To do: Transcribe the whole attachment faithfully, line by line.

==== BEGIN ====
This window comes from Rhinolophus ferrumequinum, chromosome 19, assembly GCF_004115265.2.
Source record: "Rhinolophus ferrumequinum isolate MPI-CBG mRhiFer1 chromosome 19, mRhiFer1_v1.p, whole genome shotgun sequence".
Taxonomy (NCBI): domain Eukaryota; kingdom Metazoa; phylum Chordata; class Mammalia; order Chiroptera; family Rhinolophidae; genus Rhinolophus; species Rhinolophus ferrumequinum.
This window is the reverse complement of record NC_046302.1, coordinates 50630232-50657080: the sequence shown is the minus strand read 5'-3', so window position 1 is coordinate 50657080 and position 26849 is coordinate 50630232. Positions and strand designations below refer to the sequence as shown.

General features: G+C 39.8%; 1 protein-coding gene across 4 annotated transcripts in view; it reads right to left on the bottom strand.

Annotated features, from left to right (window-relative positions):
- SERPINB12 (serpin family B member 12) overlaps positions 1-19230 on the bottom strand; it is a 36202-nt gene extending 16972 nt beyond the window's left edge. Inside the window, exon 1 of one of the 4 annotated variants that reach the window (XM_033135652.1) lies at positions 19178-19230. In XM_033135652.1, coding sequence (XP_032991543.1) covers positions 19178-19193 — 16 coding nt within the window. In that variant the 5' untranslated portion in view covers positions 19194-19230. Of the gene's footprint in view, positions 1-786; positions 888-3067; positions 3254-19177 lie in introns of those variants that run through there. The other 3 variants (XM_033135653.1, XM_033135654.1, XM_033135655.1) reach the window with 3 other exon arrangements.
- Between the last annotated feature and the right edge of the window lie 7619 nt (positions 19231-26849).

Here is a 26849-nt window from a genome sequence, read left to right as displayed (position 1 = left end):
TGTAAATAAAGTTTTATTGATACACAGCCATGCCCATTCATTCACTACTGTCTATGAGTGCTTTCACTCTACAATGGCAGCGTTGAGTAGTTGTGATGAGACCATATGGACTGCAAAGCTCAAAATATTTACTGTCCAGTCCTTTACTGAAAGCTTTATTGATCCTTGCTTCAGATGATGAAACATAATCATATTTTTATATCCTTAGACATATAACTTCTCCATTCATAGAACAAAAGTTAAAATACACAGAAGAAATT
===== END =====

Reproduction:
This window comes from Rhinolophus ferrumequinum, chromosome 19, assembly GCF_004115265.2.
Source record: "Rhinolophus ferrumequinum isolate MPI-CBG mRhiFer1 chromosome 19, mRhiFer1_v1.p, whole genome shotgun sequence".
Taxonomy (NCBI): domain Eukaryota; kingdom Metazoa; phylum Chordata; class Mammalia; order Chiroptera; family Rhinolophidae; genus Rhinolophus; species Rhinolophus ferrumequinum.
This window is the reverse complement of record NC_046302.1, coordinates 50630232-50657080: the sequence shown is the minus strand read 5'-3', so window position 1 is coordinate 50657080 and position 26849 is coordinate 50630232. Positions and strand designations below refer to the sequence as shown.

General features: G+C 39.8%; 1 protein-coding gene across 4 annotated transcripts in view; it reads right to left on the bottom strand.

Annotated features, from left to right (window-relative positions):
- SERPINB12 (serpin family B member 12) overlaps positions 1-19230 on the bottom strand; it is a 36202-nt gene extending 16972 nt beyond the window's left edge. Inside the window, exon 1 of one of the 4 annotated variants that reach the window (XM_033135652.1) lies at positions 19178-19230. In XM_033135652.1, coding sequence (XP_032991543.1) covers positions 19178-19193 — 16 coding nt within the window. In that variant the 5' untranslated portion in view covers positions 19194-19230. Of the gene's footprint in view, positions 1-786; positions 888-3067; positions 3254-19177 lie in introns of those variants that run through there. The other 3 variants (XM_033135653.1, XM_033135654.1, XM_033135655.1) reach the window with 3 other exon arrangements.
- Between the last annotated feature and the right edge of the window lie 7619 nt (positions 19231-26849).

Here is a 26849-nt window from a genome sequence, read left to right as displayed (position 1 = left end):
TGTAAATAAAGTTTTATTGATACACAGCCATGCCCATTCATTCACTACTGTCTATGAGTGCTTTCACTCTACAATGGCAGCGTTGAGTAGTTGTGATGAGACCATATGGACTGCAAAGCTCAAAATATTTACTGTCCAGTCCTTTACTGAAAGCTTTATTGATCCTTGCTTCAGATGATGAAACATAATCATATTTTTATATCCTTAGACATATAACTTCTCCATTCATAGAACAAAAGTTAAAATACACAGAAGAAATT